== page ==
GrainCorp invests in ag-tech business

GrainCorp invests in grain quality testing ag-tech business

Grain
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GrainCorp has snapped up a 15 per cent share in ag-tech business Hone for around $5 million.

GRAINCORP has made a $5 million investment to purchase a 15 per cent stake in a promising ag-tech business that focuses on grain quality testing technology.

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Ag-tech business Hone is creating a buzz with its range of grain quality testing equipment.

Ag-tech business Hone is creating a buzz with its range of grain quality testing equipment.

Hone, a Newcastle-based start-up, will be partially owned by GrainCorp, which is excited by Hone's testing technology that will be able to be used to assess grain quality and soil carbon, along with other critical agricultural products and inputs.

Farmer demand for fast and accurate grain quality measuring equipment has sky-rocketed in recent years as they seek to get real time information on their grain before making decisions on where they will deliver or store the product.

GrainCorp chief innovation and growth officer Jesse Scott said the agribusiness has already been working alongside Hone for two years to parallel test their handheld devices, which provide a real-time chemical analysis of crops and had liked what they saw.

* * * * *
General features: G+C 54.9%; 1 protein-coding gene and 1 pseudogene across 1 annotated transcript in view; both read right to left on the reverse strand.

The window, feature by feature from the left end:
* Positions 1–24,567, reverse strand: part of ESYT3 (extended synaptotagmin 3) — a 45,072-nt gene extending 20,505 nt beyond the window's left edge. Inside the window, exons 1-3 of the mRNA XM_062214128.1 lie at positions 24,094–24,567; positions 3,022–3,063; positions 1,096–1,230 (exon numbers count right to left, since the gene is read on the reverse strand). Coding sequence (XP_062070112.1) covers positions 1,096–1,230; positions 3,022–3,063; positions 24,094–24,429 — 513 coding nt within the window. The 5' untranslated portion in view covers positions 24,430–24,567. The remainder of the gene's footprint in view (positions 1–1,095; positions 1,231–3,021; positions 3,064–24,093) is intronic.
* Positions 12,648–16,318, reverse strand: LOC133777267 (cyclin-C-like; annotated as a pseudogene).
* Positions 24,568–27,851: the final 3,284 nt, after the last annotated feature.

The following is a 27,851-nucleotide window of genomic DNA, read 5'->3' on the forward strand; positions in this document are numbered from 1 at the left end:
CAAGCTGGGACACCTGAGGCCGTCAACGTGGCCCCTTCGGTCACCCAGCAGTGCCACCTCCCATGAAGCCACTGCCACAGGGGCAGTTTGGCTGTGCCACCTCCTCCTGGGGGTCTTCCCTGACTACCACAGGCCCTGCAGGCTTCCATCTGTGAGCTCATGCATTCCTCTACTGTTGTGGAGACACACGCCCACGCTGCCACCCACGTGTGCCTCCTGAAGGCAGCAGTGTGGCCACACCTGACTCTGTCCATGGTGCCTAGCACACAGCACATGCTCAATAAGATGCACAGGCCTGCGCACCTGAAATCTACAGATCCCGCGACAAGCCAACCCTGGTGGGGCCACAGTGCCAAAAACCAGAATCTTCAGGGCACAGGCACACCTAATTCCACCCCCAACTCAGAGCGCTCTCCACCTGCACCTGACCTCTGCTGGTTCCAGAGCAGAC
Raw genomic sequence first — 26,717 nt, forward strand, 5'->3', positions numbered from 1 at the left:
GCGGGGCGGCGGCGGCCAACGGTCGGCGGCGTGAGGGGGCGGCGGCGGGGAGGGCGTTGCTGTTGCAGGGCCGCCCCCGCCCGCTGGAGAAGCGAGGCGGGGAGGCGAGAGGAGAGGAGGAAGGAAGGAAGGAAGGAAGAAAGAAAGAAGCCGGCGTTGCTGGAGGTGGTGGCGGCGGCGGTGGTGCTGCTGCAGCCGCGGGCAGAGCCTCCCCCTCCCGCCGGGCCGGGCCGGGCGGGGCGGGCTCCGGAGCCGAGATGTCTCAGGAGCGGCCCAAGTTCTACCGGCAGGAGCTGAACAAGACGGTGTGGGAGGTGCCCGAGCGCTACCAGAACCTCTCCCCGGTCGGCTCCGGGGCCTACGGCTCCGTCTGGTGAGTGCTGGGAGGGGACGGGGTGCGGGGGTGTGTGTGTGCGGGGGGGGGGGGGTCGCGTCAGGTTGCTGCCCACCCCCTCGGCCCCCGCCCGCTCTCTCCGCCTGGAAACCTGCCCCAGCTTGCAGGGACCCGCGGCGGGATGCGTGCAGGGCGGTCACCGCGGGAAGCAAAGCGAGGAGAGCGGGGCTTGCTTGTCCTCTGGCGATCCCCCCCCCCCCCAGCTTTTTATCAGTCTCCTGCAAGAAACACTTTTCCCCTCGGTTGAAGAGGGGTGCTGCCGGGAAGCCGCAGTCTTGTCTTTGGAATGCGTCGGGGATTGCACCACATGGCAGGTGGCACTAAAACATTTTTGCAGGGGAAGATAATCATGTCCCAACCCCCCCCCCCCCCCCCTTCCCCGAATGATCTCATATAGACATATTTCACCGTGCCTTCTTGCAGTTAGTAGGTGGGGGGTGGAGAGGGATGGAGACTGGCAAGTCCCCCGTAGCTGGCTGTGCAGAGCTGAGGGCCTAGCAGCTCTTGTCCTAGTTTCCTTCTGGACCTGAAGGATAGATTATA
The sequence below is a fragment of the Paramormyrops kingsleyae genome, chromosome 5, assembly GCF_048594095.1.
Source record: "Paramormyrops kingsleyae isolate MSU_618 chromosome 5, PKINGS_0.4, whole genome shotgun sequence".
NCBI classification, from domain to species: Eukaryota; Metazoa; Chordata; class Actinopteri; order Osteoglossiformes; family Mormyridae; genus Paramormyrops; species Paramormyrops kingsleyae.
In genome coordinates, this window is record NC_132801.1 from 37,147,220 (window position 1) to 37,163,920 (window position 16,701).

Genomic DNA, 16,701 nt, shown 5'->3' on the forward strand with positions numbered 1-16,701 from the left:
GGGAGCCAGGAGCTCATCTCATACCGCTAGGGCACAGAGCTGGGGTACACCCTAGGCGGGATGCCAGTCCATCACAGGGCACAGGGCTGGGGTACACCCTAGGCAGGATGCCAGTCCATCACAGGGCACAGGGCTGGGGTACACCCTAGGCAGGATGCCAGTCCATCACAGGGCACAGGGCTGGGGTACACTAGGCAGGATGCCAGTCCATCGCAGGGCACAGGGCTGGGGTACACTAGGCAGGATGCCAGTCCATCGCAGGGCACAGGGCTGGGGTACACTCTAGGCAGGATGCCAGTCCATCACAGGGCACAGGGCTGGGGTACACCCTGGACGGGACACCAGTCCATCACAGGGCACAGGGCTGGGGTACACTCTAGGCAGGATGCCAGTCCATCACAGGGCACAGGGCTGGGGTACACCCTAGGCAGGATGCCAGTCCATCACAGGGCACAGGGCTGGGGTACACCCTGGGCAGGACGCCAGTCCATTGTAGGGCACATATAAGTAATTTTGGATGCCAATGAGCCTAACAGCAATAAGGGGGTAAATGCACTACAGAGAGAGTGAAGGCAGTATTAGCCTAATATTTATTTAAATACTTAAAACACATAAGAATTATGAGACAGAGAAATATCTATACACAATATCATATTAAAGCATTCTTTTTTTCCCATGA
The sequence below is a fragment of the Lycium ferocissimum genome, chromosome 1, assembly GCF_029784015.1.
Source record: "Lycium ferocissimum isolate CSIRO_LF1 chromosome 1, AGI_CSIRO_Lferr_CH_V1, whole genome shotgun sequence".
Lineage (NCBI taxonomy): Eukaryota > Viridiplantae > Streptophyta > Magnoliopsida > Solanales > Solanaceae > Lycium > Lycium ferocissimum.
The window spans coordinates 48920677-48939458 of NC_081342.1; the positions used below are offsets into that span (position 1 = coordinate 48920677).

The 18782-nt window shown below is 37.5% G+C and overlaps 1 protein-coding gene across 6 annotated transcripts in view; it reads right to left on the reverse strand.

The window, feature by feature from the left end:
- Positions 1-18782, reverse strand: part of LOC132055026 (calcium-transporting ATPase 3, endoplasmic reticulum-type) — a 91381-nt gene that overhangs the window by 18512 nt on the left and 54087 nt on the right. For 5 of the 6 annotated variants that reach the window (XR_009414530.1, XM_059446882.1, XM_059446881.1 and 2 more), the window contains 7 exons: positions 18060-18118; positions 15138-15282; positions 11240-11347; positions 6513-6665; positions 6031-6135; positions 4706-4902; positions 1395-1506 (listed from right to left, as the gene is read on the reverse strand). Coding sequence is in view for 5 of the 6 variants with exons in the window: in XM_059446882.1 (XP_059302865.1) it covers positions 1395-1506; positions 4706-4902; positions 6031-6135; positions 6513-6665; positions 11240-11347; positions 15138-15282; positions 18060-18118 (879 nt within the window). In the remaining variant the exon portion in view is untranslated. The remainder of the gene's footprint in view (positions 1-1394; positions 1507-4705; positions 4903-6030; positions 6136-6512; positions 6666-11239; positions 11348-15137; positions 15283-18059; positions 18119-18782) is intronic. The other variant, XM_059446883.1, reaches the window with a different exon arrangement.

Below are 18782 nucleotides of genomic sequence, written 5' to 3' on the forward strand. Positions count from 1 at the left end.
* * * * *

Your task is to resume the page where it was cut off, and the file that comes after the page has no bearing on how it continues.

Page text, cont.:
"We've been extremely impressed with Hone's equipment, it's as accurate and consistent as anything we've seen in the industry," Mr Scott said.

He said the big hook for grain growers would be the size of the device.

"The big difference is that growers will literally be able to hold it in their hands," Mr Scott said.

He said the potential at harvest time was easy to see.

"For the grains industry, getting your answer on a crop sample can take weeks - with Hone, this process can be brought down to minutes at the touch of a button."

But it was not just the grain quality technology that has GrainCorp interested.

"We're also excited by the potential to use the technology in soil carbon testing and assessing carbon sequestration, which could open up new offset prospects for growers and the industry as a whole," Mr Scott added.

Hone's founders Antony Martin, William Palmer and Jamie Flynn launched the business in 2016 after completing their PhD studies at the University of Newcastle.

The initial concept for the Hone device was born out of their work to develop of a 3D microscope to image medical samples, before they quickly realised the benefits a highly accurate and portable testing kit could have for the agricultural industry.

Chief executive Dr Martin said he hoped Hone's new partnership with GrainCorp, with its large footprint, would accelerate the adoption of the technology by grain growers across the eastern seaboard.

"The technology empowers producers to make real-time, data-based decisions that result in healthier soil and crops, more sustainable farming practices and ultimately a more profitable business," he said.

"Our vision is for anyone to be able to test what they want, when they want, without the inconvenience of collecting and sending samples away for weeks on end."

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